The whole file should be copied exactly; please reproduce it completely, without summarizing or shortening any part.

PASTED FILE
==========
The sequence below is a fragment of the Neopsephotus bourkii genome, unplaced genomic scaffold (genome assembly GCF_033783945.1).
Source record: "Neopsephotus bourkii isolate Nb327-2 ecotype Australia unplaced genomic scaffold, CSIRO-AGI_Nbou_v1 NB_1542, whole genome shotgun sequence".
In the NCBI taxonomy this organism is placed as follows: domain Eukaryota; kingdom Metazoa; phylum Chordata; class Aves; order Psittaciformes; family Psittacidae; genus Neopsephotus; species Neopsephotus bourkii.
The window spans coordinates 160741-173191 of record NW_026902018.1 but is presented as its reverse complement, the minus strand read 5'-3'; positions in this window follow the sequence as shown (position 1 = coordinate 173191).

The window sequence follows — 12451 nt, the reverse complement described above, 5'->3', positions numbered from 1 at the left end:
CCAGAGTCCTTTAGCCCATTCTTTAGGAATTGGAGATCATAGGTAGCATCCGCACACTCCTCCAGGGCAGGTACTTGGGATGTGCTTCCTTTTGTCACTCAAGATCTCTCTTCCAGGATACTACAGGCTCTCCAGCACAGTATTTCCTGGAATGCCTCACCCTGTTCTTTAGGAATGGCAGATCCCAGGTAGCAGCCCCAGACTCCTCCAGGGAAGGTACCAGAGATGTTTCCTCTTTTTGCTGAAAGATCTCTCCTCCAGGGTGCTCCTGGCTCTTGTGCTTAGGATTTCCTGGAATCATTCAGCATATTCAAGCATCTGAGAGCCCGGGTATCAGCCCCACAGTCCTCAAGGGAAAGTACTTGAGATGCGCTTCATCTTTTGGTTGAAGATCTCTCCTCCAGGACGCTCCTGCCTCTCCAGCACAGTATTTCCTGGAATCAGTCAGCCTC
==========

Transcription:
The sequence below is a fragment of the Neopsephotus bourkii genome, unplaced genomic scaffold (genome assembly GCF_033783945.1).
Source record: "Neopsephotus bourkii isolate Nb327-2 ecotype Australia unplaced genomic scaffold, CSIRO-AGI_Nbou_v1 NB_1542, whole genome shotgun sequence".
In the NCBI taxonomy this organism is placed as follows: domain Eukaryota; kingdom Metazoa; phylum Chordata; class Aves; order Psittaciformes; family Psittacidae; genus Neopsephotus; species Neopsephotus bourkii.
The window spans coordinates 160741-173191 of record NW_026902018.1 but is presented as its reverse complement, the minus strand read 5'-3'; positions in this window follow the sequence as shown (position 1 = coordinate 173191).

The window sequence follows — 12451 nt, the reverse complement described above, 5'->3', positions numbered from 1 at the left end:
CCAGAGTCCTTTAGCCCATTCTTTAGGAATTGGAGATCATAGGTAGCATCCGCACACTCCTCCAGGGCAGGTACTTGGGATGTGCTTCCTTTTGTCACTCAAGATCTCTCTTCCAGGATACTACAGGCTCTCCAGCACAGTATTTCCTGGAATGCCTCACCCTGTTCTTTAGGAATGGCAGATCCCAGGTAGCAGCCCCAGACTCCTCCAGGGAAGGTACCAGAGATGTTTCCTCTTTTTGCTGAAAGATCTCTCCTCCAGGGTGCTCCTGGCTCTTGTGCTTAGGATTTCCTGGAATCATTCAGCATATTCAAGCATCTGAGAGCCCGGGTATCAGCCCCACAGTCCTCAAGGGAAAGTACTTGAGATGCGCTTCATCTTTTGGTTGAAGATCTCTCCTCCAGGACGCTCCTGCCTCTCCAGCACAGTATTTCCTGGAATCAGTCAGCCTC